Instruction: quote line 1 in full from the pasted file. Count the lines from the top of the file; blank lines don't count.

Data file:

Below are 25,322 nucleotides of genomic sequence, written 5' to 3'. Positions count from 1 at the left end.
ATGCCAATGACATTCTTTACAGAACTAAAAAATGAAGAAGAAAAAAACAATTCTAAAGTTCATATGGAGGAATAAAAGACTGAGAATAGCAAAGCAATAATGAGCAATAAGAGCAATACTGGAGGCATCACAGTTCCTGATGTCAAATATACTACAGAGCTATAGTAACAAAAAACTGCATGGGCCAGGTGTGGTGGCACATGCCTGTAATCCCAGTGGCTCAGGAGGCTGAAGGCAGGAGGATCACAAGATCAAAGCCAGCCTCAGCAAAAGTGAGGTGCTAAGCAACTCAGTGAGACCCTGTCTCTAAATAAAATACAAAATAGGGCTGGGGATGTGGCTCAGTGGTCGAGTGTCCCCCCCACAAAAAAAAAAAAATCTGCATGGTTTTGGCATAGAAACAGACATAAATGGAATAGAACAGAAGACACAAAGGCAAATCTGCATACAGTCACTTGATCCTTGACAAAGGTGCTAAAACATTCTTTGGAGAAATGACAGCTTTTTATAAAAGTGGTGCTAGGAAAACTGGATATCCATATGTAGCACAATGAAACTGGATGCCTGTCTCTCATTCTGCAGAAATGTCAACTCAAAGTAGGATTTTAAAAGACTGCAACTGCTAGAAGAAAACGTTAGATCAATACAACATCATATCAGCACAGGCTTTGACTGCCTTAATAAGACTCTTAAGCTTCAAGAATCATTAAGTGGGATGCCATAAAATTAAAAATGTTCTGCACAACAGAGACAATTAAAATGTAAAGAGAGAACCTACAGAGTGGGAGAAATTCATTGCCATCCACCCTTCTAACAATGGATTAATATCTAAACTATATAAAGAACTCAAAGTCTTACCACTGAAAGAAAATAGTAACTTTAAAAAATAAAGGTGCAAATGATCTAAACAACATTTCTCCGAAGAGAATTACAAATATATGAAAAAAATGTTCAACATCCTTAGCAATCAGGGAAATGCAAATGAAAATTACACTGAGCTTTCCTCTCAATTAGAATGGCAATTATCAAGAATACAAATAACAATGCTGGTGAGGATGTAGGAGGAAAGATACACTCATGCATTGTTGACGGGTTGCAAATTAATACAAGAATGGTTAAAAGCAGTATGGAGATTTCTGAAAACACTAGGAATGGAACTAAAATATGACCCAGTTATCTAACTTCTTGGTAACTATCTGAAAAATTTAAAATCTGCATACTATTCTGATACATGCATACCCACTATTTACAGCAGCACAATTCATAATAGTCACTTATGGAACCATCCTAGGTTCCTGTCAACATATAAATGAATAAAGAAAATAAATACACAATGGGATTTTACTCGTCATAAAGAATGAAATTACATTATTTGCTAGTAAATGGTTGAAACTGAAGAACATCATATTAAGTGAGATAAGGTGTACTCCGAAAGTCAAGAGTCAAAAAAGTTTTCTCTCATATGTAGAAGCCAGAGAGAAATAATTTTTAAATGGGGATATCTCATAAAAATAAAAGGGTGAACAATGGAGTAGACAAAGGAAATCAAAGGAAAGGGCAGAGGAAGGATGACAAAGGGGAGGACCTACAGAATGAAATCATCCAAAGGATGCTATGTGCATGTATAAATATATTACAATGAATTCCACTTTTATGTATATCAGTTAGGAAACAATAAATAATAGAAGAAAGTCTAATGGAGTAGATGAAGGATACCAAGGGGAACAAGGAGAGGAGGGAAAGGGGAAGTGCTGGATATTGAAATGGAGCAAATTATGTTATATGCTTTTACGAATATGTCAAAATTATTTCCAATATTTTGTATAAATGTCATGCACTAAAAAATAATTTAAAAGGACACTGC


Below are 25,322 nucleotides of genomic sequence, written 5' to 3'. Positions count from 1 at the left end.